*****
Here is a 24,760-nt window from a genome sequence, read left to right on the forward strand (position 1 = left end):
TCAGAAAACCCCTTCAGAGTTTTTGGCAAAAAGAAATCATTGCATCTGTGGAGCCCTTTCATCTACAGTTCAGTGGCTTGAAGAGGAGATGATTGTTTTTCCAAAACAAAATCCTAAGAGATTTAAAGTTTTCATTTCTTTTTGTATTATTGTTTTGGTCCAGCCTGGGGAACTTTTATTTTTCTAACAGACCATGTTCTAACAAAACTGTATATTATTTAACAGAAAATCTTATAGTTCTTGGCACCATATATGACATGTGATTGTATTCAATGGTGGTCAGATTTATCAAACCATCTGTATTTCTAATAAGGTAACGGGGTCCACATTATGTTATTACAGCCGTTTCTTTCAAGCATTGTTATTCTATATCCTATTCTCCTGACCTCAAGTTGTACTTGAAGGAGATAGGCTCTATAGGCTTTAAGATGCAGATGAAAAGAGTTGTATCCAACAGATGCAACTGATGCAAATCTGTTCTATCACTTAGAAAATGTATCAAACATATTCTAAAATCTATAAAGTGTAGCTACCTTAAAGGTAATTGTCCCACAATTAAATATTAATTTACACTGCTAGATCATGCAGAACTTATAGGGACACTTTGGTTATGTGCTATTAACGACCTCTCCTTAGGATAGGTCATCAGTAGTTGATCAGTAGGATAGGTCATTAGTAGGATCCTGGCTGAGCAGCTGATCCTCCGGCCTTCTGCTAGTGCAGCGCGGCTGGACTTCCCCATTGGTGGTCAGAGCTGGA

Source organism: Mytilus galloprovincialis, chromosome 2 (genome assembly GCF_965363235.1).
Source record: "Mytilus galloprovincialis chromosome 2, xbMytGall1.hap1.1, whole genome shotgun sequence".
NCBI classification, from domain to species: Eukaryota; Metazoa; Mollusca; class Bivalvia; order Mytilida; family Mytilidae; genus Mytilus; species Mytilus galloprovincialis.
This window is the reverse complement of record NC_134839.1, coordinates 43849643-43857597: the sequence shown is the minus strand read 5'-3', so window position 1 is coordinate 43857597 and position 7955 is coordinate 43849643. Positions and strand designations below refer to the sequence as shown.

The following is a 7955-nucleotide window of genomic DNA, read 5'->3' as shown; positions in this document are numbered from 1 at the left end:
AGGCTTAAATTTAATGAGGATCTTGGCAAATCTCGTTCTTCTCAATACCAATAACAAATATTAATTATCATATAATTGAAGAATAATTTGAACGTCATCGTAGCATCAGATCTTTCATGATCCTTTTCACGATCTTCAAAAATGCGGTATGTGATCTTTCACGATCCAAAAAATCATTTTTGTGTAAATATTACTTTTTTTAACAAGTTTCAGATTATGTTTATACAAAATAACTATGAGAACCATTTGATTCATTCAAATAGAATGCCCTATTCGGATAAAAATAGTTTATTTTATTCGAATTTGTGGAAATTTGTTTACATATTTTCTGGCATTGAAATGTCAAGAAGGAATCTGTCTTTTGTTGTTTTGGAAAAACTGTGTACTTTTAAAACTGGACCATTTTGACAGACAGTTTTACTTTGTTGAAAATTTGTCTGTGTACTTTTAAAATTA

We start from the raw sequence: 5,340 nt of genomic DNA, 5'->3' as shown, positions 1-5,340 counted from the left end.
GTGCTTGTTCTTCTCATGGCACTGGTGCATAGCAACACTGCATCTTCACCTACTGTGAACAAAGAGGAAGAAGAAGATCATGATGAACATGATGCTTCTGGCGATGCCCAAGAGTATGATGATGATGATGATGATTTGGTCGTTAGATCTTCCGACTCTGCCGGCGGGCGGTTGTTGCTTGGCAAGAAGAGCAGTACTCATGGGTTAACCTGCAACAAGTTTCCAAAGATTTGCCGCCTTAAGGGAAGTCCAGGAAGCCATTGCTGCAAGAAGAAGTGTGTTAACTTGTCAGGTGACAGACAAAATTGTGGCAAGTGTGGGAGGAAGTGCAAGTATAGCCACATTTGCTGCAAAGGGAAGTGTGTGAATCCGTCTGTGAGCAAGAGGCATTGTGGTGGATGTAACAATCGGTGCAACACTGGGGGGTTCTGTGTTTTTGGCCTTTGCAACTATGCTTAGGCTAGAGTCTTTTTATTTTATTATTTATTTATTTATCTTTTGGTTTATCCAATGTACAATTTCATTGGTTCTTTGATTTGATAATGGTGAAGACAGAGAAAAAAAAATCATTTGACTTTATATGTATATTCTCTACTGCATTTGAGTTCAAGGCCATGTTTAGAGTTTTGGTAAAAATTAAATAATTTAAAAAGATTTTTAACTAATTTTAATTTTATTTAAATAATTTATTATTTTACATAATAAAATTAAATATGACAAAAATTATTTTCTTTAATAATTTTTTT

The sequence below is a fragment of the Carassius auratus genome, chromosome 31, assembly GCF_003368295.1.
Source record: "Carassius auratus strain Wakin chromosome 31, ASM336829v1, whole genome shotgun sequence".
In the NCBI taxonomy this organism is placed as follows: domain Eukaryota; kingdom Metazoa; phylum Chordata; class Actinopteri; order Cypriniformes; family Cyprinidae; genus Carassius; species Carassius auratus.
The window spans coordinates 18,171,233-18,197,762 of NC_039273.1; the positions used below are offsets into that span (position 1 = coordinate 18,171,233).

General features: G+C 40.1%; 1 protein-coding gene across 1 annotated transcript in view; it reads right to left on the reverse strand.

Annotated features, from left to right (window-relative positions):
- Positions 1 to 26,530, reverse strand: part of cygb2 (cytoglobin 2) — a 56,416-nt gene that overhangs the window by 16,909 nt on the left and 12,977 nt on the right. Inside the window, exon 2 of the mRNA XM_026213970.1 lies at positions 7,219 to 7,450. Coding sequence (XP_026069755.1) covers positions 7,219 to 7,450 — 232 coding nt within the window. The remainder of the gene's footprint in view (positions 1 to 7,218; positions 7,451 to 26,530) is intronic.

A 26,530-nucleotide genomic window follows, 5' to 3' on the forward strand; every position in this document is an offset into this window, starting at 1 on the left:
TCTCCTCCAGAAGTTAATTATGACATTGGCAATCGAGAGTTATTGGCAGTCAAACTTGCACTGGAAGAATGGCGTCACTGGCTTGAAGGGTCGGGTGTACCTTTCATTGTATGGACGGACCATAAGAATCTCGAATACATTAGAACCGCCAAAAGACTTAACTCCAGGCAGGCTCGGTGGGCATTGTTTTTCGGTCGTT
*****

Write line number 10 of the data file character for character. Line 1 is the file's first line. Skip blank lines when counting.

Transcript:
GTGCTTGTTCTTCTCATGGCACTGGTGCATAGCAACACTGCATCTTCACCTACTGTGAACAAAGAGGAAGAAGAAGATCATGATGAACATGATGCTTCTGGCGATGCCCAAGAGTATGATGATGATGATGATGATTTGGTCGTTAGATCTTCCGACTCTGCCGGCGGGCGGTTGTTGCTTGGCAAGAAGAGCAGTACTCATGGGTTAACCTGCAACAAGTTTCCAAAGATTTGCCGCCTTAAGGGAAGTCCAGGAAGCCATTGCTGCAAGAAGAAGTGTGTTAACTTGTCAGGTGACAGACAAAATTGTGGCAAGTGTGGGAGGAAGTGCAAGTATAGCCACATTTGCTGCAAAGGGAAGTGTGTGAATCCGTCTGTGAGCAAGAGGCATTGTGGTGGATGTAACAATCGGTGCAACACTGGGGGGTTCTGTGTTTTTGGCCTTTGCAACTATGCTTAGGCTAGAGTCTTTTTATTTTATTATTTATTTATTTATCTTTTGGTTTATCCAATGTACAATTTCATTGGTTCTTTGATTTGATAATGGTGAAGACAGAGAAAAAAAAATCATTTGACTTTATATGTATATTCTCTACTGCATTTGAGTTCAAGGCCATGTTTAGAGTTTTGGTAAAAATTAAATAATTTAAAAAGATTTTTAACTAATTTTAATTTTATTTAAATAATTTATTATTTTACATAATAAAATTAAATATGACAAAAATTATTTTCTTTAATAATTTTTTT